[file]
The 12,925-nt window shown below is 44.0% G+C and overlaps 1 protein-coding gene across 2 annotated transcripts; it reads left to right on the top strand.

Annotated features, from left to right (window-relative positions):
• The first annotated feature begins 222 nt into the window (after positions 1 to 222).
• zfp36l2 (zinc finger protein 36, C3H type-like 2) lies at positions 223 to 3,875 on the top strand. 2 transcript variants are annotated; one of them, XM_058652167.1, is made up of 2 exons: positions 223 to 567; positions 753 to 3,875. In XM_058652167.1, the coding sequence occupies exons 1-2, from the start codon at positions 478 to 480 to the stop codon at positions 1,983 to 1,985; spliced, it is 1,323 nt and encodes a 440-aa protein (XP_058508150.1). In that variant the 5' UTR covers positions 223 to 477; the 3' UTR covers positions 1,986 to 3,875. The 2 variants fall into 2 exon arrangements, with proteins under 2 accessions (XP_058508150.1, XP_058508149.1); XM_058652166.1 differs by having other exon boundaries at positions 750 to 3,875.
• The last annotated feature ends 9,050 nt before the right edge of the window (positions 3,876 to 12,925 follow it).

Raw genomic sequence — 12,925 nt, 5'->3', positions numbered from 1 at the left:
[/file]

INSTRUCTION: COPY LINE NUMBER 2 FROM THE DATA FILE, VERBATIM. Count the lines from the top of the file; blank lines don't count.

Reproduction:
Annotated features, from left to right (window-relative positions):